Measuring the airway occlusion pressure at 0.1 s (P0.1) and the degree of expiratory flow limitation Respiratory failure in chronic obstructive pulmonary disease after extubation: value of expiratory flow limitation and airway occlusion pressure after one 0.1 second (P0.1). J Crit Care 2008; 23:577–584. Vargas F, Boyer A, Bui HN, et al.
Extubation failure often results from inability to protect the airway and manage respiratory secretions Recent RCTs demonstrate that systemic corticosteroids can reduce postextubation stridor, especially in high-risk patients Intravenous injection of methylprednisolone reduces the incidence of postextubation stridor in intensive care unit patients. Crit Care Med 2006; 34:1345–1350. Cheng KC, Hou CC, Huang HC, et al.
For example, Cheng et al. Randomized 128 high-risk patients ( cuff leak volume <24% of tidal volume ) to placebo or methylprednisolone injection (multi-dose or single-dose) during the 24 h prior to extubation . Treatment with methylprednisolone significantly reduced the risk for postextubation stridor and need for reintubation Intravenous injection of methylprednisolone reduces the incidence of postextubation stridor in intensive care unit patients. Crit Care Med 2006; 34:1345–1350. Cheng KC, Hou CC, Huang HC, et al.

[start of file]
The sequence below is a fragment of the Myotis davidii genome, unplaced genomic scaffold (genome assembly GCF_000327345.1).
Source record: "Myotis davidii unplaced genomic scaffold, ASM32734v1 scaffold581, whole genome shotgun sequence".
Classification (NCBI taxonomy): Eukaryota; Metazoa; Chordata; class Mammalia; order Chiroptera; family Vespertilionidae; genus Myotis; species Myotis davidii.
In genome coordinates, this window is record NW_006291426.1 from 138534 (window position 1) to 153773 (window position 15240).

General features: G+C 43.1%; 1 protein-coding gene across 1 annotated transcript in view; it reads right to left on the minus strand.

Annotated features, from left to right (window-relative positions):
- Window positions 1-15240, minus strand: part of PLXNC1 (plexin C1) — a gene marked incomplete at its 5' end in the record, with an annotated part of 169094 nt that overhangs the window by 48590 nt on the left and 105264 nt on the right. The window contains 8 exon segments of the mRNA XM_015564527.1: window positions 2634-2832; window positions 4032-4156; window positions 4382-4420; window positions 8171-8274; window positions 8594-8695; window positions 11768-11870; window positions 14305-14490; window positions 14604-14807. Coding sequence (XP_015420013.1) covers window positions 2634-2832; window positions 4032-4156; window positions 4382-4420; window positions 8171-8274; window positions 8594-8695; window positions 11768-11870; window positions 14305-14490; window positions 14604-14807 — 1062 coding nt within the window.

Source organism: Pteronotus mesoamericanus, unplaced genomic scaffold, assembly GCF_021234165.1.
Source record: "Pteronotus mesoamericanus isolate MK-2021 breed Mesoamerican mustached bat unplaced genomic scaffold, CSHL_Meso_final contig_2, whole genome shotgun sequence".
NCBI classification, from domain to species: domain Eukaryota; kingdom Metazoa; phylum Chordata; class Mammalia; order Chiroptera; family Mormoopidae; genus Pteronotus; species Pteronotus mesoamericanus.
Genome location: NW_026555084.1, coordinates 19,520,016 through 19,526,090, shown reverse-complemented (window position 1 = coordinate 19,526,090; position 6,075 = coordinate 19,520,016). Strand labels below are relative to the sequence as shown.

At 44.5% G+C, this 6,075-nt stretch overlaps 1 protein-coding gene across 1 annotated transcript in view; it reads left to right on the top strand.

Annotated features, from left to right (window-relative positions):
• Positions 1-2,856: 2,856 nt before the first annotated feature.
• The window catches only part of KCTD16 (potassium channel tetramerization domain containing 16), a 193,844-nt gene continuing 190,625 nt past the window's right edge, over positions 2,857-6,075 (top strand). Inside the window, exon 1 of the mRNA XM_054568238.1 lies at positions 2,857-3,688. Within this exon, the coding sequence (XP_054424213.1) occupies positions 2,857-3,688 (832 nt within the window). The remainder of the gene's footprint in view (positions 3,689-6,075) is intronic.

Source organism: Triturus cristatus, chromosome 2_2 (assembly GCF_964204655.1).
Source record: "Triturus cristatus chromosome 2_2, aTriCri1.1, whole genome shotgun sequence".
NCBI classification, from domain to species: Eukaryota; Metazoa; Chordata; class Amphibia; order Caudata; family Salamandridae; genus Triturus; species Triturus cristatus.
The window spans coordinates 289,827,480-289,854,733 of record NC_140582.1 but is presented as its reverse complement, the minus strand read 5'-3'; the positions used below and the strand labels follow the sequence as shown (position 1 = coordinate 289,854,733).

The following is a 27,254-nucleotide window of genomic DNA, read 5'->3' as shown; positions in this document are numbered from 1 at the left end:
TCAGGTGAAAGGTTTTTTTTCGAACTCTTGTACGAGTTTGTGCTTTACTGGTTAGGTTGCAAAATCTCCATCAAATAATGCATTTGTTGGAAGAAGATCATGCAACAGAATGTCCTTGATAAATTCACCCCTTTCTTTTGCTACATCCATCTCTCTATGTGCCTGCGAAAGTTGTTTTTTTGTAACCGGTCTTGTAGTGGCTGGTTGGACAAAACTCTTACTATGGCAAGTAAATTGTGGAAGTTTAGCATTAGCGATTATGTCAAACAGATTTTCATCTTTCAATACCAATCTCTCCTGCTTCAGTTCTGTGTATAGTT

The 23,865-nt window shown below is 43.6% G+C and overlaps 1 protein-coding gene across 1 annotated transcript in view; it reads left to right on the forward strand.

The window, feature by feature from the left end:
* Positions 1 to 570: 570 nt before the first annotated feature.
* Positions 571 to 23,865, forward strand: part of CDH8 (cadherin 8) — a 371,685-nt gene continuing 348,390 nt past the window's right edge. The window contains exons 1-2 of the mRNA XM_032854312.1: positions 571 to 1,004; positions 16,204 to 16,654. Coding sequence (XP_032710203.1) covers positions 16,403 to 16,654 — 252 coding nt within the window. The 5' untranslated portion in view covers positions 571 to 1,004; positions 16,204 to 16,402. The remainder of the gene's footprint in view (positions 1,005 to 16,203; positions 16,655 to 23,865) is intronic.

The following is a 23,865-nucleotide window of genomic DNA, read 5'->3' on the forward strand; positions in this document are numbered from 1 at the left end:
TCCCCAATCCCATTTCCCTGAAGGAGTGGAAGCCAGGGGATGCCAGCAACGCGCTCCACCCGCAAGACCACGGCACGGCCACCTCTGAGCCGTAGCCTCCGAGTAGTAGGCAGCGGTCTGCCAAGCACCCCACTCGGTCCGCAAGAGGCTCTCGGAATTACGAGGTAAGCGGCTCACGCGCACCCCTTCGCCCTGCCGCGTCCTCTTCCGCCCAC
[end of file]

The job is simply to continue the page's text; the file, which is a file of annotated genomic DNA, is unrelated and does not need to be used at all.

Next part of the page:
The ability to protect the airway is also dependent upon cough strength and volume of respiratory secretions (e.g. suction requirement > every 2 h) Mental status is also important, although studies looking exclusively at this parameter have come to conflicting conclusions
Peak cough flow rates (cut-off <60 l/min),
Secretions (cut-off >2.5 ml/h),
Abnormal mental status (inability to complete four simple
Highly predictive of extubation outcome.
Failing all three criteria led to certain extubation failure, whereas the absence of all three was associated with only a 3% risk for reintubation
Neurologic status, cough, secretions and extubation outcomes. Intensive Care Med 2004; 30:1334–1339. Salam A, Tilluckdharry L, Amoateng-Adjepong Y, et al.
10% ~ 20% of patients with acute respiratory failure require 21 or more days of ventilatory support and thus constitute a subset of prolonged mechanical ventilation defined earlier A recent multicenter observational study of more than 1400 patients transferred to long-term care hospitals found that 50% could be successfully weaned from mechanical ventilation
Weaning efforts should start as soon as possible after transfer as 10–30% of patients with prolonged mechanical ventilation will tolerate their initial SBT and be liberated The only RCT in prolonged mechanical ventilation found no difference between PSV weaning and tracheotomy collar trials of increasing duration in 52 COPD patients
Determining readiness is best achieved using liberal oxygenation criteria